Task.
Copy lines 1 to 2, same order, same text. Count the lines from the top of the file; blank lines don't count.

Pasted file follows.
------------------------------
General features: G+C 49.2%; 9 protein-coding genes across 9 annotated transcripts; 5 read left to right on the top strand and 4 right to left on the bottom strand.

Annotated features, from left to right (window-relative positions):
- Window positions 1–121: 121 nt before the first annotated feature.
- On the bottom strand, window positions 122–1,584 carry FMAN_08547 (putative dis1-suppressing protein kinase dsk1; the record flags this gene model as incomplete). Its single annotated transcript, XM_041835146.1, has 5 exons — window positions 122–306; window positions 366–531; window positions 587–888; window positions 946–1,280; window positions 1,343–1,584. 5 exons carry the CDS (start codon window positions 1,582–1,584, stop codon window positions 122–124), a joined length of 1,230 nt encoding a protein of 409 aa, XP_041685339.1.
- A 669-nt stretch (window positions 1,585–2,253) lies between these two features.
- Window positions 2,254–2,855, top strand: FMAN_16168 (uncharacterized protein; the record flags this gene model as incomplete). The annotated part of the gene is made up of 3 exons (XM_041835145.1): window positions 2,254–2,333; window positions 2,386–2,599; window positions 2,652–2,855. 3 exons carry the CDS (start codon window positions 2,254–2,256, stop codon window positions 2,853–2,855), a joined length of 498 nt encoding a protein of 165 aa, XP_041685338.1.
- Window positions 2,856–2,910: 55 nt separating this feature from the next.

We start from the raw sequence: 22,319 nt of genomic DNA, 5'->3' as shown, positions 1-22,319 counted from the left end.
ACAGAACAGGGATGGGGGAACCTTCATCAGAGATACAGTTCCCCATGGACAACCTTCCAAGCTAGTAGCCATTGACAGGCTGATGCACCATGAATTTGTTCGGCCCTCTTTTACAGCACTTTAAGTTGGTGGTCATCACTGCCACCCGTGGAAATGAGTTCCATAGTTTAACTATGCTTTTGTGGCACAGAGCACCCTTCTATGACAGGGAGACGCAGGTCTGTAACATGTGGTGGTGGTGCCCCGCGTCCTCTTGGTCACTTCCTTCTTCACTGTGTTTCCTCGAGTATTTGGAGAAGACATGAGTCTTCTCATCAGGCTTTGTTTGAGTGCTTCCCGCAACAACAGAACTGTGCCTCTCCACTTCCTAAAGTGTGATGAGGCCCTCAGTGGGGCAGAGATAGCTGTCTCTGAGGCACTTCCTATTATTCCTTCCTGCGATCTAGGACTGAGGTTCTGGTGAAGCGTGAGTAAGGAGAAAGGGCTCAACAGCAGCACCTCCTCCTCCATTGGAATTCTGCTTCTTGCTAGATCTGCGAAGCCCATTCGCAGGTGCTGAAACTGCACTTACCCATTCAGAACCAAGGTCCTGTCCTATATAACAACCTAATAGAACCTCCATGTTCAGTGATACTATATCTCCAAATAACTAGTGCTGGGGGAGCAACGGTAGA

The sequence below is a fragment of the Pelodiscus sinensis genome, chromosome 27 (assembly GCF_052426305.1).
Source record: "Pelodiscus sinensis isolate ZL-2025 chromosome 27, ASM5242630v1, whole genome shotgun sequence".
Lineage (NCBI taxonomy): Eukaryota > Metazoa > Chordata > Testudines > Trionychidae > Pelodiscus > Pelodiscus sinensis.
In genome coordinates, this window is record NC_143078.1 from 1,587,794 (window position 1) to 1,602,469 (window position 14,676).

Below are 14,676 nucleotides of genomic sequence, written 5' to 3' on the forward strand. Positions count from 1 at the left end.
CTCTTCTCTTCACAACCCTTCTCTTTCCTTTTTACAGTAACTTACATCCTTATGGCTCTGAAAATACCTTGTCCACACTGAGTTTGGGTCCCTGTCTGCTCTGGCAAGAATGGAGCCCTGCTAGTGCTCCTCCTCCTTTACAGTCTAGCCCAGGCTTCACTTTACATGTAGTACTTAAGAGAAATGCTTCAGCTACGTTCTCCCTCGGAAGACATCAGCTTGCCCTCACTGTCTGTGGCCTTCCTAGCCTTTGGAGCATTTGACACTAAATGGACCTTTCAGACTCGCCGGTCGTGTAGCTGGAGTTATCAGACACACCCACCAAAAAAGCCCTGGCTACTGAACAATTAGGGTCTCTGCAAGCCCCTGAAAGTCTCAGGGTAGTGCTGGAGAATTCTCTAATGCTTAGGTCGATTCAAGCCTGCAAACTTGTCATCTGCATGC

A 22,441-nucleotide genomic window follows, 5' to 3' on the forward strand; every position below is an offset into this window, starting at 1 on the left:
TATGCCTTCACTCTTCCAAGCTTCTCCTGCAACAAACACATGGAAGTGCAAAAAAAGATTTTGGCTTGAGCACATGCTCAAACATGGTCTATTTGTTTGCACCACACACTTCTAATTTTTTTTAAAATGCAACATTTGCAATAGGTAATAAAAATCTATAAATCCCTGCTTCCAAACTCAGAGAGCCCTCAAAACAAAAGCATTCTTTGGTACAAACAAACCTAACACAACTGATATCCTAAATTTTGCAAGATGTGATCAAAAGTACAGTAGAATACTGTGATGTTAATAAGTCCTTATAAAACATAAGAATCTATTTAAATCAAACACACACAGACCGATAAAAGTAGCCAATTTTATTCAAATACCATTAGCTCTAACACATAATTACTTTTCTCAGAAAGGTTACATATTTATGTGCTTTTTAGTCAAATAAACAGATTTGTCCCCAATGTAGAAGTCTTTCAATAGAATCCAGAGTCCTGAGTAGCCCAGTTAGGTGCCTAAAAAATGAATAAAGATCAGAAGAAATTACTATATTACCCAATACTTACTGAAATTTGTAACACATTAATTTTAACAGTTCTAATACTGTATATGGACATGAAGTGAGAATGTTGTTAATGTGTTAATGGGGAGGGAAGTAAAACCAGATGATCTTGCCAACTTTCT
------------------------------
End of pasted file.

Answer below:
General features: G+C 49.2%; 9 protein-coding genes across 9 annotated transcripts; 5 read left to right on the top strand and 4 right to left on the bottom strand.

Annotated features, from left to right (window-relative positions):